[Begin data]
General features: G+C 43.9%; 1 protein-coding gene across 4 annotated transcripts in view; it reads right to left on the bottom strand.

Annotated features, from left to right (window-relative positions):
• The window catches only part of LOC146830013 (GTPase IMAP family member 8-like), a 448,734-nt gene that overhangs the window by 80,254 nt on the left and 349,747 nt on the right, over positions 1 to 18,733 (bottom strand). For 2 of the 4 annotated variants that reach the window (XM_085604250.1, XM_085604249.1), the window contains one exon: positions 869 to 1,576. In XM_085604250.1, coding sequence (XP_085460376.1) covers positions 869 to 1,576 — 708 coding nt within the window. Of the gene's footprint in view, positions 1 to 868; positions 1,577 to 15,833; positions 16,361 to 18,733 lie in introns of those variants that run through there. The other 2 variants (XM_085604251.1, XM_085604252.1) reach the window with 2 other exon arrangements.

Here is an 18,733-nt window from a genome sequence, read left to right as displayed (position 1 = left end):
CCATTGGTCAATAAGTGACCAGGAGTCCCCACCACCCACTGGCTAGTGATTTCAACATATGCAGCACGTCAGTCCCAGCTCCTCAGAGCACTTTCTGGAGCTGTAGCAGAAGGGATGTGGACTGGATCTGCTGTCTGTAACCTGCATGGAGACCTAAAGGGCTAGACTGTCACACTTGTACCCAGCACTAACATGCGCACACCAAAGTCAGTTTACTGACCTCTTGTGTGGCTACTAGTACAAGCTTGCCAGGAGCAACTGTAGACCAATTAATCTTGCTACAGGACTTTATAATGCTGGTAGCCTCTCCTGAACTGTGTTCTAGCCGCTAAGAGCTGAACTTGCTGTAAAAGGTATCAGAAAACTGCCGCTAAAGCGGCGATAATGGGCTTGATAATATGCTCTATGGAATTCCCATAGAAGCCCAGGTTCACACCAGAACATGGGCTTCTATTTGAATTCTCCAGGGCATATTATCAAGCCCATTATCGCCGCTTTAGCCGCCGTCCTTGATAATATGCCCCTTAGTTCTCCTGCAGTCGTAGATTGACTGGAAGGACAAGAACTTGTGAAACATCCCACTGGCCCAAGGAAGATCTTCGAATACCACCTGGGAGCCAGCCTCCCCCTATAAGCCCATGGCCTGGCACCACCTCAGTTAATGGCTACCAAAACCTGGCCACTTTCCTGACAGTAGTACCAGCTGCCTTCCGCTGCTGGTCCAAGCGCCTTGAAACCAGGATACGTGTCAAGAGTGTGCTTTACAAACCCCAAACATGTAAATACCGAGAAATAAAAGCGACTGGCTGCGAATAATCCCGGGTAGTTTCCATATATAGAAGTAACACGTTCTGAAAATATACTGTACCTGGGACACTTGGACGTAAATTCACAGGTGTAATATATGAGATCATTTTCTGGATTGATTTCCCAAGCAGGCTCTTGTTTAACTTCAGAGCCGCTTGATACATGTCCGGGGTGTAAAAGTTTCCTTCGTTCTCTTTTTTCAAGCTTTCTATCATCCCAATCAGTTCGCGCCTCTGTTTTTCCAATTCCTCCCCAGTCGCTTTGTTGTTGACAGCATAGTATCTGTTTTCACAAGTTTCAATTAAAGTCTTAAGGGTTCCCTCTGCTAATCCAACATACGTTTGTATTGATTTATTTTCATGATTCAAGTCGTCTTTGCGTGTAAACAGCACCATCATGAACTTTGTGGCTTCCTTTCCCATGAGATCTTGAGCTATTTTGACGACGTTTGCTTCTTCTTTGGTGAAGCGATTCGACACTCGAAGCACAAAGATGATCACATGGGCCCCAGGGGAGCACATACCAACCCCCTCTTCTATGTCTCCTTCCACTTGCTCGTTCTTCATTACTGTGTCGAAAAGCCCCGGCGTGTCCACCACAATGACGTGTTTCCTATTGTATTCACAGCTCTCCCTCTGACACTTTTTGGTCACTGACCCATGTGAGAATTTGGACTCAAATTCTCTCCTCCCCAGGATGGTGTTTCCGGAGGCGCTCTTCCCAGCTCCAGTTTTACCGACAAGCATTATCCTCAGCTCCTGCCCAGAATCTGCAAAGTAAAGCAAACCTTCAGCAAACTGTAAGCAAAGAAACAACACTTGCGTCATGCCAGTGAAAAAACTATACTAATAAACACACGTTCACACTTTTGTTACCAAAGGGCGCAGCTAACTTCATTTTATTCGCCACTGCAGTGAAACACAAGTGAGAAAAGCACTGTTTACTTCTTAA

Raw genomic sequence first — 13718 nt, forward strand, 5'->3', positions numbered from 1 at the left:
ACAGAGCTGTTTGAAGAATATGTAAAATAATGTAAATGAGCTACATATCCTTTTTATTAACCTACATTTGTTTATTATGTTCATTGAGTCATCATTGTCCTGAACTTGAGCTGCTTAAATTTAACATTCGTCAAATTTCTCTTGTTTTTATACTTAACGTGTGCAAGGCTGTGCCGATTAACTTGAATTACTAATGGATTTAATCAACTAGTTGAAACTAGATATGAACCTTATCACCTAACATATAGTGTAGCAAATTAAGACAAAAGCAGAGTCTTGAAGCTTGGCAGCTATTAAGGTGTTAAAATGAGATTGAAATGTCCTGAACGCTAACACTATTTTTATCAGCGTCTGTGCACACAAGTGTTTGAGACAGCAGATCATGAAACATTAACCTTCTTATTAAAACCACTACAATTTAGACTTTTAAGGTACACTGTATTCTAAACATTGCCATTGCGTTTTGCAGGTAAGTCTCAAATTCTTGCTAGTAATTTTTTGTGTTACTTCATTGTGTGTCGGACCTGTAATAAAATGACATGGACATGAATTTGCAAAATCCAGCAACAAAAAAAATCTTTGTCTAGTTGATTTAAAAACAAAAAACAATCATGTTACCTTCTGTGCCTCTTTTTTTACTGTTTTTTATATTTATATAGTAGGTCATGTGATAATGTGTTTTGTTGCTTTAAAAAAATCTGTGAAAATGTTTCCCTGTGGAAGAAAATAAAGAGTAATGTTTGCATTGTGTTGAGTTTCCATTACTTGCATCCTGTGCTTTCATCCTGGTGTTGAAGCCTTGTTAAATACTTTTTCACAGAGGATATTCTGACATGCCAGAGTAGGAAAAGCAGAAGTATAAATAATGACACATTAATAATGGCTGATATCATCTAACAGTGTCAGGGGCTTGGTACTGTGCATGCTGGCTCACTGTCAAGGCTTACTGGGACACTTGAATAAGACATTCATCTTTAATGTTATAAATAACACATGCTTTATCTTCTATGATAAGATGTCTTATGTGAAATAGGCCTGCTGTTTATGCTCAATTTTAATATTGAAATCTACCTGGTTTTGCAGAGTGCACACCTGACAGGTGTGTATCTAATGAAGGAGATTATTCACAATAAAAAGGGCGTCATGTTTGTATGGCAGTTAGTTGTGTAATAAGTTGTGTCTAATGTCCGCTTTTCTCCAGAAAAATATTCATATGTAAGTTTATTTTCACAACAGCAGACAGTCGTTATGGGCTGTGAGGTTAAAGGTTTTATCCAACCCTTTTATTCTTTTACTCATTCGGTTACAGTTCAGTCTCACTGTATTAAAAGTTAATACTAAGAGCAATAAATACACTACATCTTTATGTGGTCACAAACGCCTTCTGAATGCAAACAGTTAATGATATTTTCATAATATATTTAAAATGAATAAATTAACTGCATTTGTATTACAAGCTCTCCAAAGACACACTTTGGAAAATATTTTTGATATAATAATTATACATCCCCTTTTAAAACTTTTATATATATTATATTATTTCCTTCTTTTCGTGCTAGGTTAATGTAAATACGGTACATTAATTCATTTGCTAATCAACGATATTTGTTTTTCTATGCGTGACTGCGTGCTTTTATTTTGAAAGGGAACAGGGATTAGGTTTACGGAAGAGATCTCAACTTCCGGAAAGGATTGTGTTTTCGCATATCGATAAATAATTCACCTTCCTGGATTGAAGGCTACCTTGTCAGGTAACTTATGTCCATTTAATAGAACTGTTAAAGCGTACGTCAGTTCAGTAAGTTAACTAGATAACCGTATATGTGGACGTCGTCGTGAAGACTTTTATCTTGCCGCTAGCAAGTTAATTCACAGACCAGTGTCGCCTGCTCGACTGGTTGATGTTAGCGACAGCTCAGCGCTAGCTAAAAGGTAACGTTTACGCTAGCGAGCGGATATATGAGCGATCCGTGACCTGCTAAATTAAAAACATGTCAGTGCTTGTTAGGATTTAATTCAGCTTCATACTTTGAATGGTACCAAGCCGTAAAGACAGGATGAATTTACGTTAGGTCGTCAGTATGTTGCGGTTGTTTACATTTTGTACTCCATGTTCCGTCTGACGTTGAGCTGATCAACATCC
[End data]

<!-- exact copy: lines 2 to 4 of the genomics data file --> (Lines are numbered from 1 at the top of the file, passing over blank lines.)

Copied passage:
Annotated features, from left to right (window-relative positions):
• The window catches only part of LOC146830013 (GTPase IMAP family member 8-like), a 448,734-nt gene that overhangs the window by 80,254 nt on the left and 349,747 nt on the right, over positions 1 to 18,733 (bottom strand). For 2 of the 4 annotated variants that reach the window (XM_085604250.1, XM_085604249.1), the window contains one exon: positions 869 to 1,576. In XM_085604250.1, coding sequence (XP_085460376.1) covers positions 869 to 1,576 — 708 coding nt within the window. Of the gene's footprint in view, positions 1 to 868; positions 1,577 to 15,833; positions 16,361 to 18,733 lie in introns of those variants that run through there. The other 2 variants (XM_085604251.1, XM_085604252.1) reach the window with 2 other exon arrangements.

Here is an 18,733-nt window from a genome sequence, read left to right as displayed (position 1 = left end):